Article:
Australian research brings bird flu vaccine closer

Vietnam has the world's second highest bird flu death toll after Indonesia. [AFP]
Vietnam has the world's second highest bird flu death toll after Indonesia. [AFP]

Australian researchers say they are closer to developing a human vaccine for bird flu.

A team from the University of Melbourne, in south-eastern Australia, has discovered that naturally occurring T-cells are able to find and destroy cells infected by viruses.

The researchers report that scientists should concentrate on modifying vaccines to boost T-cell levels in order to effectively fight flu strains.

T-cells in humans belong to a group of white blood cells that play a central role in immunity processes carried out by cells.

Associate Professor Stephen Turner says a compound known to increase immunity could be added to existing flu vaccines in Australia.

He says there has been a 50 per cent death rate among people infected with the disease overseas.

"A particular concern is the fact that there's ongoing outbreaks of this pathogenic bird flu in Indonesia," he said.

"With continued human infections from this bird flu, we're just waiting to kind of see whether or not the virus will ever gain the capacity to transmit from human to human."

Since 2003, the H5N1 avian influenza virus has infected 408 people in 15 countries and killed 254.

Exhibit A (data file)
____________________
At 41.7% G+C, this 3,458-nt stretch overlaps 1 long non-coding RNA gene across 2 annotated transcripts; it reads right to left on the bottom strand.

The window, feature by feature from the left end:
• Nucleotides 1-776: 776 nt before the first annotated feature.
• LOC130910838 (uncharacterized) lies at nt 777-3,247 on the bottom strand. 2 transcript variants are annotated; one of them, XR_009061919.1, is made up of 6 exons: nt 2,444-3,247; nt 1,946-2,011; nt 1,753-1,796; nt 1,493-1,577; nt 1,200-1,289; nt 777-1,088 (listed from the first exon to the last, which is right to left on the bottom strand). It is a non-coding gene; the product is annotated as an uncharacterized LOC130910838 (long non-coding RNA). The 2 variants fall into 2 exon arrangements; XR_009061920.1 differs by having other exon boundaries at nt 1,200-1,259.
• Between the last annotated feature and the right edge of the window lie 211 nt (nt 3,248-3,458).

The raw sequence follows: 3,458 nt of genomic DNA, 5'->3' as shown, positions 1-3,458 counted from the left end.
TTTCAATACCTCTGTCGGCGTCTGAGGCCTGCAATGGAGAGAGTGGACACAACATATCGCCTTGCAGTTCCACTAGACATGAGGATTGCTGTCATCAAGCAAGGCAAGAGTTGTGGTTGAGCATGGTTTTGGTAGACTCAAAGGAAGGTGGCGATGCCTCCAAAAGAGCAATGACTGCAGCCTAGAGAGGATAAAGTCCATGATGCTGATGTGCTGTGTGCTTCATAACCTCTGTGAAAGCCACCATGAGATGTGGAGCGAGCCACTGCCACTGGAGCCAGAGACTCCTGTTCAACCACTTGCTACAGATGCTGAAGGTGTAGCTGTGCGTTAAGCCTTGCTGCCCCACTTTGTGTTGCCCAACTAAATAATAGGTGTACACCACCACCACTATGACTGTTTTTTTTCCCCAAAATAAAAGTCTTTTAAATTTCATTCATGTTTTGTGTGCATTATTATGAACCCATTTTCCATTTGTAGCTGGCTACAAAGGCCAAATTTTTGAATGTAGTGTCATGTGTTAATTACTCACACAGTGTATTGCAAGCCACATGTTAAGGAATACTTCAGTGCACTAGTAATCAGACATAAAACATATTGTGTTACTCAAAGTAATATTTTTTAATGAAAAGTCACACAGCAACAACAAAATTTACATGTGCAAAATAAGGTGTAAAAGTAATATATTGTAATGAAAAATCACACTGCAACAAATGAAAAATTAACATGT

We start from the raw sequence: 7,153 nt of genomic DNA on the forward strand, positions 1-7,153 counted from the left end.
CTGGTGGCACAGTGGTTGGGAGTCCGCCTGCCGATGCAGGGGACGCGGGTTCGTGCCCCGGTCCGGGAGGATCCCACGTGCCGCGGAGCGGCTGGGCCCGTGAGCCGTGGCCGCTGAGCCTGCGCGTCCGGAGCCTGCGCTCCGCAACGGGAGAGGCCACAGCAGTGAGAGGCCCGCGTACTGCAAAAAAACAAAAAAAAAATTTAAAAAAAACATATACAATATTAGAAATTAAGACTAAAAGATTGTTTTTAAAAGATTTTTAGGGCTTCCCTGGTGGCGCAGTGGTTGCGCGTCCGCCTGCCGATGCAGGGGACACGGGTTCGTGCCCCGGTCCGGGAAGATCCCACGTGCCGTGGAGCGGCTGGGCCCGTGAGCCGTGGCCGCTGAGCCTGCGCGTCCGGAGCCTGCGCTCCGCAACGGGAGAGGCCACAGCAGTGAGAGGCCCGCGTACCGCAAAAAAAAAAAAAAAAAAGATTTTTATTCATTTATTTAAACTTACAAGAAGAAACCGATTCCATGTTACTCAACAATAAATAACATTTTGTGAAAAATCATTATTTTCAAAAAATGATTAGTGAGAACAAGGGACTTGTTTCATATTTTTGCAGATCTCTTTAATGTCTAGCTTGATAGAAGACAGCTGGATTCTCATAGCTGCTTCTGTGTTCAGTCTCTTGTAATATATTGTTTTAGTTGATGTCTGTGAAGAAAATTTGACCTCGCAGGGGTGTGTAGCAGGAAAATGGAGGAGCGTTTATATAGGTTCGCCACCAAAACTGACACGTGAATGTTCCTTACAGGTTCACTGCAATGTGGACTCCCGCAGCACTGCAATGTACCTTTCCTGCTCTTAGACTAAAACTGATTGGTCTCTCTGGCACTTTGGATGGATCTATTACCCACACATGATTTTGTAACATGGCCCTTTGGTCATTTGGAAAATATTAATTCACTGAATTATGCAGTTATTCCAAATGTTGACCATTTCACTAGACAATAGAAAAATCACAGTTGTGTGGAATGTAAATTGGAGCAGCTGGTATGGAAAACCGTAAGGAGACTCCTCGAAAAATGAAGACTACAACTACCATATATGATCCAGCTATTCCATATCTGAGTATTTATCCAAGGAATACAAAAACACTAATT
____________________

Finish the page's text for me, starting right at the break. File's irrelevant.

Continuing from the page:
It has killed or forced the culling of more than 300 million birds as it spread to 61 countries in Asia, the Middle East, Europe and Africa.

Vietnam, Indonesia hit

Several cases of deaths from avian influenza have been reported in China, Vietnam and Indonesia.

Last month there was another death from bird flu in Vietnam, the second this year.

Vietnam has the world's second highest bird flu death toll after Indonesia, with 54 deaths.

According to the latest Vietnamese Animal Health Department report, 11 of 63 provinces in Vietnam have been hit with the H5N1 strain.

Last December, thousands of chickens and ducks were being culled in eastern India in an effort to contain a bird flu outbreak.

Hundreds of thousands of domestic birds were also destroyed in north-eastern Assam state and neighbouring Meghalaya.

There have been no confirmed human cases of H5N1 in India.